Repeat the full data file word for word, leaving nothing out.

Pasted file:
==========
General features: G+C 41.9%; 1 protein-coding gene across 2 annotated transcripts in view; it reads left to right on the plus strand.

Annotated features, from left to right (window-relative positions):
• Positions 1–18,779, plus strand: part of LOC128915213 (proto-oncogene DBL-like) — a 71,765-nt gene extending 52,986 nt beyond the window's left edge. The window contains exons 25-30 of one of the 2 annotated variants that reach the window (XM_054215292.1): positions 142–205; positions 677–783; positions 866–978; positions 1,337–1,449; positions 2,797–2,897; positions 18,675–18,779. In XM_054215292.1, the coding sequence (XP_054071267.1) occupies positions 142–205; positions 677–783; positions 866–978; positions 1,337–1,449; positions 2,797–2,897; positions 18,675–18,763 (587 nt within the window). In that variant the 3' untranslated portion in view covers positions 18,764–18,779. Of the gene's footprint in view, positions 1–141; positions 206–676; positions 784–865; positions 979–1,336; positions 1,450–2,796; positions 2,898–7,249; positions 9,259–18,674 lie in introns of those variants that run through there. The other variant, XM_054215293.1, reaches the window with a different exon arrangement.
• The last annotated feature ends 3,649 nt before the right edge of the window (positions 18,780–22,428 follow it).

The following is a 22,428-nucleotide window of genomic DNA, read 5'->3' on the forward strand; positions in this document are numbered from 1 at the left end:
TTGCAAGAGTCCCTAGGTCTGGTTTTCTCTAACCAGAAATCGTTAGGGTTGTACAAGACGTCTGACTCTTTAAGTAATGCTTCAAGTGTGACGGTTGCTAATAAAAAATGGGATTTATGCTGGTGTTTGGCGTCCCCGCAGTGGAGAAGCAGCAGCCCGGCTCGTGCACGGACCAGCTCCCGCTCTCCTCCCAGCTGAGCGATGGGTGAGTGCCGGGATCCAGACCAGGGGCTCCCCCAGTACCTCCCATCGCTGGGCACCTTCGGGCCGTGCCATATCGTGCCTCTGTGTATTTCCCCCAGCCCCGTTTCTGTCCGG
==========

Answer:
General features: G+C 41.9%; 1 protein-coding gene across 2 annotated transcripts in view; it reads left to right on the plus strand.

Annotated features, from left to right (window-relative positions):
• Positions 1–18,779, plus strand: part of LOC128915213 (proto-oncogene DBL-like) — a 71,765-nt gene extending 52,986 nt beyond the window's left edge. The window contains exons 25-30 of one of the 2 annotated variants that reach the window (XM_054215292.1): positions 142–205; positions 677–783; positions 866–978; positions 1,337–1,449; positions 2,797–2,897; positions 18,675–18,779. In XM_054215292.1, the coding sequence (XP_054071267.1) occupies positions 142–205; positions 677–783; positions 866–978; positions 1,337–1,449; positions 2,797–2,897; positions 18,675–18,763 (587 nt within the window). In that variant the 3' untranslated portion in view covers positions 18,764–18,779. Of the gene's footprint in view, positions 1–141; positions 206–676; positions 784–865; positions 979–1,336; positions 1,450–2,796; positions 2,898–7,249; positions 9,259–18,674 lie in introns of those variants that run through there. The other variant, XM_054215293.1, reaches the window with a different exon arrangement.
• The last annotated feature ends 3,649 nt before the right edge of the window (positions 18,780–22,428 follow it).

The following is a 22,428-nucleotide window of genomic DNA, read 5'->3' on the forward strand; positions in this document are numbered from 1 at the left end:
TTGCAAGAGTCCCTAGGTCTGGTTTTCTCTAACCAGAAATCGTTAGGGTTGTACAAGACGTCTGACTCTTTAAGTAATGCTTCAAGTGTGACGGTTGCTAATAAAAAATGGGATTTATGCTGGTGTTTGGCGTCCCCGCAGTGGAGAAGCAGCAGCCCGGCTCGTGCACGGACCAGCTCCCGCTCTCCTCCCAGCTGAGCGATGGGTGAGTGCCGGGATCCAGACCAGGGGCTCCCCCAGTACCTCCCATCGCTGGGCACCTTCGGGCCGTGCCATATCGTGCCTCTGTGTATTTCCCCCAGCCCCGTTTCTGTCCGG